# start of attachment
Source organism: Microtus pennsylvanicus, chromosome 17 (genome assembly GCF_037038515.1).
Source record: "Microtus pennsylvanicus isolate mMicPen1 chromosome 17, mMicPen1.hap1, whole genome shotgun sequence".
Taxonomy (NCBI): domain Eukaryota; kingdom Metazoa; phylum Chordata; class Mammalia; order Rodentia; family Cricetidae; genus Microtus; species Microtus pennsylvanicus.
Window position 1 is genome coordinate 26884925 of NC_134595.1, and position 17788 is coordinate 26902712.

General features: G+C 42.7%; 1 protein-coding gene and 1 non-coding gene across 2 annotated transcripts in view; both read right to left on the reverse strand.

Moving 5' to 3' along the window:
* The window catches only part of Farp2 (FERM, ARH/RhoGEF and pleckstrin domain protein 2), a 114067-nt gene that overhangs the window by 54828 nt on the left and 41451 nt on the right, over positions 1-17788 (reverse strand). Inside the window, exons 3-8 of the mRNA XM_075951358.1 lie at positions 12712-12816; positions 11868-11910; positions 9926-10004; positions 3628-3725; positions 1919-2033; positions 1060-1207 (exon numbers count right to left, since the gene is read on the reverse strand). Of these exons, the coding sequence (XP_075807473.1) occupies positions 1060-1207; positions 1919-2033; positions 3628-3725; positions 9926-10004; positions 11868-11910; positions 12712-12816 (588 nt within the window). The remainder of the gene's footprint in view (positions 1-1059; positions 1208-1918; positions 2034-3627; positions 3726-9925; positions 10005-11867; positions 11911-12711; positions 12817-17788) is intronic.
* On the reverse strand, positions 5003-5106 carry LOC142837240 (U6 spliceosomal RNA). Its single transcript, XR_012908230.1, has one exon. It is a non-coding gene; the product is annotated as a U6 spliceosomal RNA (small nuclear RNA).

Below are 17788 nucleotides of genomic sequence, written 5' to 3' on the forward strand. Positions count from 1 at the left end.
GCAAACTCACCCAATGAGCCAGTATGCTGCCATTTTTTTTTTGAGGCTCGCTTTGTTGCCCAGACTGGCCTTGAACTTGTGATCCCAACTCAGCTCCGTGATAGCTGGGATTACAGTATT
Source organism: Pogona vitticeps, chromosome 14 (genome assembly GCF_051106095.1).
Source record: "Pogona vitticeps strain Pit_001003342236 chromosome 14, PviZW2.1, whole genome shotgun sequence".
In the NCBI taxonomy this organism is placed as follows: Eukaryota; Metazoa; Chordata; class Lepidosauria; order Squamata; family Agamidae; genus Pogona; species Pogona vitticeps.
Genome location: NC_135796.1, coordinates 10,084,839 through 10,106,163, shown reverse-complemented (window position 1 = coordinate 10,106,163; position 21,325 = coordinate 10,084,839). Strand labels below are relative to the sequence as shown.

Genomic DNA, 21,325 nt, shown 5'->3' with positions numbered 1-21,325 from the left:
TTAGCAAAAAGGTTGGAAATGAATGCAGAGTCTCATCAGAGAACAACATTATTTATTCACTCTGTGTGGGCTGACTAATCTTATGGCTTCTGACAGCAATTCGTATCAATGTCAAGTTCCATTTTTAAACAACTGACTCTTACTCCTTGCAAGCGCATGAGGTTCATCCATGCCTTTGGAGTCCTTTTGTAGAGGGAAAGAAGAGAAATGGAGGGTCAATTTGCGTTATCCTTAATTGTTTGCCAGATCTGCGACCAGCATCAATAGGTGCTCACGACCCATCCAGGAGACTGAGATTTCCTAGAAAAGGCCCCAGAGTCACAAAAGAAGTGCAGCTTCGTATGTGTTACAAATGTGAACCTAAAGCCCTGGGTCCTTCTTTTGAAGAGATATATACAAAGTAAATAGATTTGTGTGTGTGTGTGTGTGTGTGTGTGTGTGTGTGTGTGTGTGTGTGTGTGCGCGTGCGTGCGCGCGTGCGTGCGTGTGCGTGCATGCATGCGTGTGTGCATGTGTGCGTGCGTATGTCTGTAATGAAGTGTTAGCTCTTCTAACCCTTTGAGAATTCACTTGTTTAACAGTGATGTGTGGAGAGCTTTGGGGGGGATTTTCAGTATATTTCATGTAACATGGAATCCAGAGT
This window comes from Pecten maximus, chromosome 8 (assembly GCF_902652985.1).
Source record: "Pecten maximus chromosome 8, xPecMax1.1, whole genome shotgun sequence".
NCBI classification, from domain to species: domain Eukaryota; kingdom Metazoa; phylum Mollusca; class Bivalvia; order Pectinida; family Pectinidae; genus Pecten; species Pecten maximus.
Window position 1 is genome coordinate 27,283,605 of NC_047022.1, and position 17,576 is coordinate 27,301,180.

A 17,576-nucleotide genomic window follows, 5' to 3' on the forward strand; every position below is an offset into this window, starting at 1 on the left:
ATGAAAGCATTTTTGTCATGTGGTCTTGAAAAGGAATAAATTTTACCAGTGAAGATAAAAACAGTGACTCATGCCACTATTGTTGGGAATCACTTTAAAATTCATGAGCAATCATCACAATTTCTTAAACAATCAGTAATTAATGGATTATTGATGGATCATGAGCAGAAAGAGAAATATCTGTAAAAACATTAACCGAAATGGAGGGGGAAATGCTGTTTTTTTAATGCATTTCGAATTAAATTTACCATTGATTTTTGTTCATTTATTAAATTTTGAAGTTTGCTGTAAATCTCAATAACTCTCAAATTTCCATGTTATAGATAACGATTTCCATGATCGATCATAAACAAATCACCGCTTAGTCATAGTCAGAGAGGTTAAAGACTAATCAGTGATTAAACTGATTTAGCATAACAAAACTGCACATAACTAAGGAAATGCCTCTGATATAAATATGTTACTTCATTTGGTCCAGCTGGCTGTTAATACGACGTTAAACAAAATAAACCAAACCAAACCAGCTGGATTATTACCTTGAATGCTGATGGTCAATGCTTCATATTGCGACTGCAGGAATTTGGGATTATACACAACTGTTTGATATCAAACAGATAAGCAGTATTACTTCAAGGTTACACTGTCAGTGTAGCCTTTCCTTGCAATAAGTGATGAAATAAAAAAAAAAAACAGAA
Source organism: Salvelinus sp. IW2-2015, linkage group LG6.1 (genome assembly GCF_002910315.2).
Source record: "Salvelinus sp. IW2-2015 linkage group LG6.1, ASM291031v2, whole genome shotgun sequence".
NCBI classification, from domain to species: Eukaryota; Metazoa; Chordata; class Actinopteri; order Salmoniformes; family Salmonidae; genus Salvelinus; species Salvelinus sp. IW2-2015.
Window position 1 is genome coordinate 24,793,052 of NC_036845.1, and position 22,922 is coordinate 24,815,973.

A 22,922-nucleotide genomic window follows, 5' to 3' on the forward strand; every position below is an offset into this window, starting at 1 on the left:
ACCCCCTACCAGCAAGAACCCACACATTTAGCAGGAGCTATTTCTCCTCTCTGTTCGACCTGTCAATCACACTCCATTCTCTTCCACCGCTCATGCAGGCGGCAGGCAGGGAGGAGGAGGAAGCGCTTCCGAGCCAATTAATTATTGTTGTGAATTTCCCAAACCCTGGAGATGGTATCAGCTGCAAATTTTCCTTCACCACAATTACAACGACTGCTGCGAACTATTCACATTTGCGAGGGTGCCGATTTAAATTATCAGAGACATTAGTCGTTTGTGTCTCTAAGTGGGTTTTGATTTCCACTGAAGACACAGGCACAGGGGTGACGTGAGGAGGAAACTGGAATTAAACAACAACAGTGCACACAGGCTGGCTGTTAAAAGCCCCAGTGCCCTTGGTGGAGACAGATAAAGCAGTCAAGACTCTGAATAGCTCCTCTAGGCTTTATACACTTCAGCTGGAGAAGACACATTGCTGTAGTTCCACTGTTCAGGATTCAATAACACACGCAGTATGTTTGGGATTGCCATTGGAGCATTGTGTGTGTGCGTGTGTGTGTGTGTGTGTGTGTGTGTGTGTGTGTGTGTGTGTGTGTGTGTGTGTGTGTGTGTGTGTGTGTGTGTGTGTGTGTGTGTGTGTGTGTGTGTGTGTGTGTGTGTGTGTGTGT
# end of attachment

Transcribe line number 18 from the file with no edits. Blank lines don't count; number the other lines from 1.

Source record: "Pecten maximus chromosome 8, xPecMax1.1, whole genome shotgun sequence".